Sex, drugs and disco
For Rob Tapert, it’s an idea that’s been cooking for almost 40 years - an incredibly ambitious project that will finally come true later this month. Interview by
It was the spring of 1980 when Rob Tapert first had his mind blown in one of New York’s gay clubs. He’s been chasing that feeling all over the world for nearly 40 years, but thinks building his own nightclub in West Auckland might be the best way to relive the incredible experience.
The man widely known for swords and sandals, and blood and guts is swapping it all for divas and sequins in a new musical theatre production he says is unlike anything New Zealand has seen before.
‘‘There are things that make this so much more than a play or a musical. But at the heart and the emotional core of it, people are coming to a nightclub to watch a play within a nightclub, set in New York, in 1984,’’ Tapert tries to explain. ‘‘But that’s tough to get on a billboard.’’
Pleasuredome. Technically, it is a musical set in 1980s New York City, as a legendary underground nightclub faces demolition at the hands of a bigoted developer hungry for progress – all told through the power of sex, drugs and 80s music.
Tapert’s long-time collaborator – and wife – Lucy Lawless is the show’s sassy diva, complete with a troubling cocaine habit and an unexpected new love. She’s joined by an eclectic cast that includes Moses Mackay from opera trio Sol3 Mio, The Lion King‘s Vince Harder, and Neighbours‘ star Stephen Lovatt.
And in a fairly bold move, Tapert and his team decided to build that nightclub to execute the action in. A nightclub and a life-size, functioning New York street.
Inside the party, there’s a floating DJ booth and a standing pit that puts punters within spitting distance of the stage. There is a VIP table-service area and there are bleachers to dance on. But before you pass the club’s velvet rope, there’s a subway station to walk through, a gaming arcade to play spacies in, and bars and food stalls to feed and water at, making the unusual location fully self-sufficient for a complete night out.
It’s full-immersion in feeling and full-on in size, but it needs to be more than 800 people are expected to fill the Pleasuredome each night.
A live musical production is something of a departure for Tapert, but the scale is familiar to the man who brought the likes of Xena: Warrior Princess and Ash vs Evil Dead to New Zealand’s film and television industry.
Tapert, 62, has been working in New Zealand since the early 90s, when he was commissioned to produce five Hercules movies. Since then, he’s made eight film and television series here, including Spartacus, 30 Days of Night and Legend of the Seeker.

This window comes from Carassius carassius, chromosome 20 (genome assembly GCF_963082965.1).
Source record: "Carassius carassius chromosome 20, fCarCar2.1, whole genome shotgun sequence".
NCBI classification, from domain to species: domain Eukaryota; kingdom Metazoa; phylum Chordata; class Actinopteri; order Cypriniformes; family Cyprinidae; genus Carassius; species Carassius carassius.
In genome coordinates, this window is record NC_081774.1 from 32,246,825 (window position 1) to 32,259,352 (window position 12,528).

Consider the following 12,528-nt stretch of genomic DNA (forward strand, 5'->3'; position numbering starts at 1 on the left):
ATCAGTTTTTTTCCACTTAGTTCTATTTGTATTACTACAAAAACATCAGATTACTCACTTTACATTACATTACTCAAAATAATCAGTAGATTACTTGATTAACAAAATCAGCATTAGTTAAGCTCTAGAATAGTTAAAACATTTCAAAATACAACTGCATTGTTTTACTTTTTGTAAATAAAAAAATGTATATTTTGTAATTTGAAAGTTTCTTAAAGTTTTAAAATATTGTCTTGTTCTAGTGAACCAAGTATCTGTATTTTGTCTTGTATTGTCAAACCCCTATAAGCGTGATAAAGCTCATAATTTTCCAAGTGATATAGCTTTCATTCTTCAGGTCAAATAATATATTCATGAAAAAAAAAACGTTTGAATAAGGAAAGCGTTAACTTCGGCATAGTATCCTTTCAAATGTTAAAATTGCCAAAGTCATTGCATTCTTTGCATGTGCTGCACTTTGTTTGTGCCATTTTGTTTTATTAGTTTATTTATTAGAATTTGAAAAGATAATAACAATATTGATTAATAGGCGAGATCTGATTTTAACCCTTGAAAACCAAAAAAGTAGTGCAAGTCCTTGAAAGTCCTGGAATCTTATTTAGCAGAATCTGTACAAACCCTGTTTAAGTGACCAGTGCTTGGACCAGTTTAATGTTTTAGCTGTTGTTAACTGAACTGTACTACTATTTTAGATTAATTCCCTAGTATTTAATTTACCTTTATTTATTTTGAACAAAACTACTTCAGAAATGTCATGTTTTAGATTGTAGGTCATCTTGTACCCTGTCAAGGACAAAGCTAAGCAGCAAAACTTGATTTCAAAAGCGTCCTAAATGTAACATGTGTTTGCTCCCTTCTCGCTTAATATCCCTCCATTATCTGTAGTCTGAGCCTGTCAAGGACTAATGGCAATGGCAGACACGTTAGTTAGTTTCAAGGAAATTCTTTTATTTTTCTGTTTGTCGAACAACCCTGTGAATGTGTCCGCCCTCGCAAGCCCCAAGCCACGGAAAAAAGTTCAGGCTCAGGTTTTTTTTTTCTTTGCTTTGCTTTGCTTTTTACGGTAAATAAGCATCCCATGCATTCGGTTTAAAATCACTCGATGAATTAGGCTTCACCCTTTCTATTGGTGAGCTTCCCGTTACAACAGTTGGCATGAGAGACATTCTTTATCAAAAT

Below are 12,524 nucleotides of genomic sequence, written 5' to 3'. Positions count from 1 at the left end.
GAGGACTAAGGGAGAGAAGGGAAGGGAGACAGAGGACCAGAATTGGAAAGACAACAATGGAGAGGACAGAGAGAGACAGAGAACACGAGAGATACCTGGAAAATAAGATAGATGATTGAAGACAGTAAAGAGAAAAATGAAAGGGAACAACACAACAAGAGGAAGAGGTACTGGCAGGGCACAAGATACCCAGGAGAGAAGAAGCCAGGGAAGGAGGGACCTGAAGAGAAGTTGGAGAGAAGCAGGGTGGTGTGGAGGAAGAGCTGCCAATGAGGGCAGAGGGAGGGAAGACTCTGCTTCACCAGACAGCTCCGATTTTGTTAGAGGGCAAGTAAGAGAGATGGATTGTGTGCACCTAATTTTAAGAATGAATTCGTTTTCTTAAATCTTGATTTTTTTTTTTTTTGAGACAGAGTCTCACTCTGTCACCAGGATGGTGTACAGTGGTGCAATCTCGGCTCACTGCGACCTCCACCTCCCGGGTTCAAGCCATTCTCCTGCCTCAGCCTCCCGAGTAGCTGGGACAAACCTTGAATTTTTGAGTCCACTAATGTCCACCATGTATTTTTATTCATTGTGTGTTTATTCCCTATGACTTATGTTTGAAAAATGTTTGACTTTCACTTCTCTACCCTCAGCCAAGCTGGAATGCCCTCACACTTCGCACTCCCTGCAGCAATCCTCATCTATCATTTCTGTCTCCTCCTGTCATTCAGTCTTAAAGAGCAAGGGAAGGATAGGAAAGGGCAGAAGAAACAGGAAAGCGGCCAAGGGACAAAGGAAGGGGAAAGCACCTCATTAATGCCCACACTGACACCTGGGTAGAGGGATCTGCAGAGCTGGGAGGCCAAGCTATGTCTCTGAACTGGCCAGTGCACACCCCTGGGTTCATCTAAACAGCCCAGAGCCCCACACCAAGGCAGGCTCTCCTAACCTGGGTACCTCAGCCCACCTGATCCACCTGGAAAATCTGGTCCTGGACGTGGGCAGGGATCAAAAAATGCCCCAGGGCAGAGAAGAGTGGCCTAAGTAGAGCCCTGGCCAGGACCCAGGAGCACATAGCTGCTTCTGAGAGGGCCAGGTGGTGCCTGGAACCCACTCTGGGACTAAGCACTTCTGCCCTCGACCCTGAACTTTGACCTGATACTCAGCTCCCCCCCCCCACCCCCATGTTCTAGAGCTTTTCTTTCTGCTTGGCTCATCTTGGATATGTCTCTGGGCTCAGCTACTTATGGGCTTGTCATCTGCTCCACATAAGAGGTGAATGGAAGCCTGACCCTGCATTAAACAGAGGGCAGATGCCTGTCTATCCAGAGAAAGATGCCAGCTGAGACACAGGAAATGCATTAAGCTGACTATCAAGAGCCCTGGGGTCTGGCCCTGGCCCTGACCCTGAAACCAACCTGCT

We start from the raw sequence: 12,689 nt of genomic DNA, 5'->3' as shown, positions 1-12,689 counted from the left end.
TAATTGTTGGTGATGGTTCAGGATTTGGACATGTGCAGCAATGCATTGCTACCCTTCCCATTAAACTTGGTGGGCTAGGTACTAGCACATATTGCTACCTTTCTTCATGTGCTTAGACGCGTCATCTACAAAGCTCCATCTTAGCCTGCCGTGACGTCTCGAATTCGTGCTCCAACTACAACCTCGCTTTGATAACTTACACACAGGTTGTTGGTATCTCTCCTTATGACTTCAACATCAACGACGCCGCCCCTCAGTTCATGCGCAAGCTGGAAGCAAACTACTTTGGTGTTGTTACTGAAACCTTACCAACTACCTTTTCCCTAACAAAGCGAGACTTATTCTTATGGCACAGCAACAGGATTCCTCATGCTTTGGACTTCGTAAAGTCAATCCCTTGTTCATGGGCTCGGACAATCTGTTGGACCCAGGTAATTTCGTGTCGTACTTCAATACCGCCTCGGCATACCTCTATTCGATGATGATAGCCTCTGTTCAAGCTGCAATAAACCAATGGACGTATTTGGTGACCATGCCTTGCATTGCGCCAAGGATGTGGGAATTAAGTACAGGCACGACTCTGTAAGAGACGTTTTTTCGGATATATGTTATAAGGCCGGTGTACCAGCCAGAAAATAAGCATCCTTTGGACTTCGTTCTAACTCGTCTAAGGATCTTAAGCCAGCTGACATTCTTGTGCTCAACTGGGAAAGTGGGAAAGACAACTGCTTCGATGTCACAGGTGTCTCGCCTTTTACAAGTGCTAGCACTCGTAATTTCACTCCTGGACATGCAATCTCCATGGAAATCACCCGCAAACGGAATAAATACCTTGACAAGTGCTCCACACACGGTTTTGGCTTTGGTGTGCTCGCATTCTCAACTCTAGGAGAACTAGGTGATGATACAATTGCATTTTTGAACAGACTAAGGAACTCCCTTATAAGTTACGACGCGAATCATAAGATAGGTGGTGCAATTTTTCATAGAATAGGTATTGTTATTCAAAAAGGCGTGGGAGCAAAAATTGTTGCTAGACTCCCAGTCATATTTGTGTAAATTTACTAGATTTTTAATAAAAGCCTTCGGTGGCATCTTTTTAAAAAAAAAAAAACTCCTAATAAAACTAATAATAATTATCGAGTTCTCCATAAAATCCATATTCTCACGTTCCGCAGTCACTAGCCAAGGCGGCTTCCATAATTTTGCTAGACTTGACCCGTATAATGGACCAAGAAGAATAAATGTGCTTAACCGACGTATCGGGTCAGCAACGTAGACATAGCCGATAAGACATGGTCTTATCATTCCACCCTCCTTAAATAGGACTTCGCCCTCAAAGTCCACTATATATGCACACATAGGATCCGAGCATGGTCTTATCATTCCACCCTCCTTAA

Spartacus alone screened in 14 countries, and employed 315 permanent and 150 casual crew per week, 5000 extras days and 20 key cast roles per season. According to the Ministry of Culture and Heritage, filming generated more than $200 million of spending into the New Zealand economy.
With a long career and history in Hollywood, you assume Tapert could work anywhere. But there’s something about New Zealand that really fits. While the hopes are for the production to tour the world, Auckland was the only place, he says, a show like Pleasuredome could have been created.
‘‘Kiwis – and I count myself amongst them – tend to like something new. They seem to respond to those fresh entertainment experiences, so I think here is a good place to start.’’
Tapert remembers being locked up in a hotel room on just his second trip to New Zealand, working on the script for Xena, when he was distracted by a noise coming from the road below. Turns out, it was the starting point of the Hero Parade.
‘‘In my entire life, I had never seen anything like that. It was day two in New Zealand. Auckland is far more a liberal city than most places.’’
But Pleasuredome is very much an American story which began that eyeopening night, almost 40 years ago.
Meeting a friend on April 24, 1980 – the evening President Jimmy Carter ordered a surprise (and ill-fated) US military operation to rescue 52 American diplomats and citizens being held hostage in the US Embassy in Tehran, so it stands out – Detroitraised Tapert found himself in the middle of a gay bar in the Big Apple for the very first time.
‘‘I had never even dreamt of it. It wasn’t on my radar. And that was my first introduction in any way, shape or form, into gay culture. It was all undercover when I was growing up, but it was all exposed in New York City.’’
He was still a year away from the release of The Evil Dead – the horror film that launched his career as a Hollywood producer – but there was something about the colourful, inclusive world of the club that grabbed Tapert’s attention.
Almost 20 years later he found himself immersed in it again at the invitation of a former assistant who was dancing in The Donkey Show.
Rob Tapert has been dreaming about Pleasuredome for almost 40 years.
Husband and wife duo Rob Tapert and Lucy Lawless worked together on Xena: Warrior Princess.